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The Long Wait, as told by Paul Sadoff of Rock Lobster

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The Long Wait, as told by Paul Sadoff of Rock Lobster

Old 05-18-20, 11:11 PM
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The Long Wait, as told by Paul Sadoff of Rock Lobster

Rock Lobster isn't one that shows up here much due to the vintage steel models being mostly mountain rigs. Although, I believe a handful of road frames do exist. Regardless, Paul Sadoff, the framebuilder, is a bike guy to the core. Not just new bikes, or carbon bikes or mountain bikes. A bike guy. Love for it all. Including the history.

On his blog, he posted a wonderful story about a 1960 Girardengo. Once you start reading, I just dare you to stop. It's well written, passionate, straight up vintage steel and a tribute to a good friend worth sharing with the world.

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Old 05-19-20, 09:37 AM
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-----

Thanks so much for sharing this great item!

On me one visit to the workshop Paul was working and four other fellows were standing around kibbitzing and talking about working.

A pet cat and parrot were on the premises. One would think that the combination of a cat and a bird would not be a good one. The cat had quickly learned that the parrot could more than take care of himself and gave him a wide berth.

My companion for the visit was the second collector of old bicycles Paul mentions in his post, the fellow who has also now passed.

Thank you again!

-----
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Old 05-19-20, 09:52 AM
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This is a great blog entry. It also reminds me of why I ride old bikes. It is a way of keeping faith with old friends who taught me about riding and building bikes and about a non-car centric way of life.
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Old 05-19-20, 09:54 AM
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A very interesting story - and I'm filled with curiosity over the fork crown. It's the same one used on Bottecchias, which I thought was unique, complete with the face-down B. Not sure if that was just a crown available on the market to builders back then, or a Bottechia-specific part.

Glad there's a photo of the unrestored bike there to show that it's the original fork too. Really curious.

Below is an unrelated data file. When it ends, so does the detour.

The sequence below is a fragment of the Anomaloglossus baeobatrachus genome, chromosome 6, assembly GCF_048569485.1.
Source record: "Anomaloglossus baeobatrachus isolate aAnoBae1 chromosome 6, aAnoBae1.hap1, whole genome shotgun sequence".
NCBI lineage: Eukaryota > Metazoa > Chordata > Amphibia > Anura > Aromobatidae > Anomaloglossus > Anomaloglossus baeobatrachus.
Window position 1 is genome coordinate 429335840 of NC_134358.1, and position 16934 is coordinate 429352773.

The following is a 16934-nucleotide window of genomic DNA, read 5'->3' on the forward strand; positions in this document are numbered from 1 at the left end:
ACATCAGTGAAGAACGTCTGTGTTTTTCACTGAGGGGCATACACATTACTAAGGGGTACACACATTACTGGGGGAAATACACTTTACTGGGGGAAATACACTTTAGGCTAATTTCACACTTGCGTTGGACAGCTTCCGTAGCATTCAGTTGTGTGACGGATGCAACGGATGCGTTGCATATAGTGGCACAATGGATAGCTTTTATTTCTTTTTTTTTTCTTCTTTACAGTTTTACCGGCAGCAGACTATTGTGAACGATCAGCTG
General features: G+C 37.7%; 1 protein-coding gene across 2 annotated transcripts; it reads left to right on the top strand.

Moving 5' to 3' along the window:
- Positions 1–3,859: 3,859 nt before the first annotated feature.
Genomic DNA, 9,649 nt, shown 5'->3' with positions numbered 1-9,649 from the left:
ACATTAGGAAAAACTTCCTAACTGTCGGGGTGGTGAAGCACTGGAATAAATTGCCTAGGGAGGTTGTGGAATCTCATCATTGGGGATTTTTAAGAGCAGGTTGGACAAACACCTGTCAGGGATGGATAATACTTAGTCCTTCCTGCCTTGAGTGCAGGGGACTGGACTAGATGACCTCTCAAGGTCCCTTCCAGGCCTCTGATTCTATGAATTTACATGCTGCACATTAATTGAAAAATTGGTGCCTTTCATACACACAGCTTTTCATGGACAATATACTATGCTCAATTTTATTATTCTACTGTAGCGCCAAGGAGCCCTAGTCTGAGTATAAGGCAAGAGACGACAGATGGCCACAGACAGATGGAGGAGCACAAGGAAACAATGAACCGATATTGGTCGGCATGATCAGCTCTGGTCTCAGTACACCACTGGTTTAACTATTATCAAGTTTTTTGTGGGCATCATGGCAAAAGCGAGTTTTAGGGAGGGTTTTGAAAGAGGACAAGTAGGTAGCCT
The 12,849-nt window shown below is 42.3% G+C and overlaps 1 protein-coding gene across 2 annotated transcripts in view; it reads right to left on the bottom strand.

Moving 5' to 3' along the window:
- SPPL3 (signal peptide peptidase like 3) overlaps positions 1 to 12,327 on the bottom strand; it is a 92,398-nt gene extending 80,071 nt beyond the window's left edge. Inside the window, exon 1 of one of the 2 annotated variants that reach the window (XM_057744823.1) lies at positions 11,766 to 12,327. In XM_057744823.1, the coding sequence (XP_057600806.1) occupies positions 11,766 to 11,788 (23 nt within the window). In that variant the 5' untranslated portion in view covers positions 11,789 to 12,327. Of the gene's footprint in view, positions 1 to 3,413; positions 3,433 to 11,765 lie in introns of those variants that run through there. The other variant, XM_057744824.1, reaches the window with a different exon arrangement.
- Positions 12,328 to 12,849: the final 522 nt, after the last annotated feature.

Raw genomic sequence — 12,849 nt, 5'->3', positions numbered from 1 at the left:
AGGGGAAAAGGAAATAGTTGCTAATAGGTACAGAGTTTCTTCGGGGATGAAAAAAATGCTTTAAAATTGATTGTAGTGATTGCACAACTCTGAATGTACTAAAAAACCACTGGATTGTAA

-Kurt
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Old 05-19-20, 11:02 AM
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Thanks for sharing this with the C&V world.
I just sent Paul a 26.4 Campy 2 bolt post (small letters) last week so that the Girardengo can be properly equipped.

Don't scoff at the clipless pedals. Paul has arthritis in his feet which he attributes to too many years of toe clips and straps.
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Old 05-19-20, 12:53 PM
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Originally Posted by cudak888 View Post
A very interesting story - and I'm filled with curiosity over the fork crown. It's the same one used on Bottecchias, which I thought was unique, complete with the face-down B. Not sure if that was just a crown available on the market to builders back then, or a Bottechia-specific part.

Glad there's a photo of the unrestored bike there to show that it's the original fork too. Really curious.

-Kurt

-----

crown not Teddy specific

it is a member of Agrati ensemble "BRIANZA" ART. 000.8030/U

and is part number N. 000.8038

-----
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Old 05-19-20, 02:28 PM
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Originally Posted by juvela View Post
-----

crown not Teddy specific

it is a member of Agrati ensemble "BRIANZA" ART. 000.8030/U

and is part number N. 000.8038

-----
Thank you. Is there an online database/catalog?

-Kurt
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Old 05-19-20, 02:49 PM
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Cool story...Paul is such nice guy.

At the inaugural Eroica CA, while lined up at the start I noticed that Bruce Gordon was behind me. I made a comment to him (I had previously met him at NAHBS) about being grumpy and the gent who was with him pulled forward and said something along the lines of 'It's all just an act". We started talking and after a bit introduced ourselves....he was Paul. He was on the 2nd bike that he ever built IIRC and he said that he hadn't ridden it in years. I've talked to him a couple of times since then and he still remembers me.

Pic borrowed from Red Kite Prayer....I'm wearing the INRNG cap.
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Old 05-19-20, 02:59 PM
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Originally Posted by cudak888 View Post
Thank you. Is there an online database/catalog?

-Kurt
-----

none to me knowledge

folks often refer to Agrati bits as "Bozzi" because they appear in the famous Bozzi catalogue of 1950. Emilio & Co. just a reseller.

-----
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Old 05-19-20, 03:03 PM
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I'm glad this got shared and that I took the time to read it. There are a lot of things more important in life than bicycles or {insert other worldly goods}, but sometimes they just happen to go hand in hand. Take care!

-Gregory
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Old 05-19-20, 06:02 PM
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Wow, thanks for sharing.
.......that was great.
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Old 05-19-20, 07:24 PM
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My story of myself, another framebuilder and a bike. Peter Mooney, the bike he built for me and the story behind it.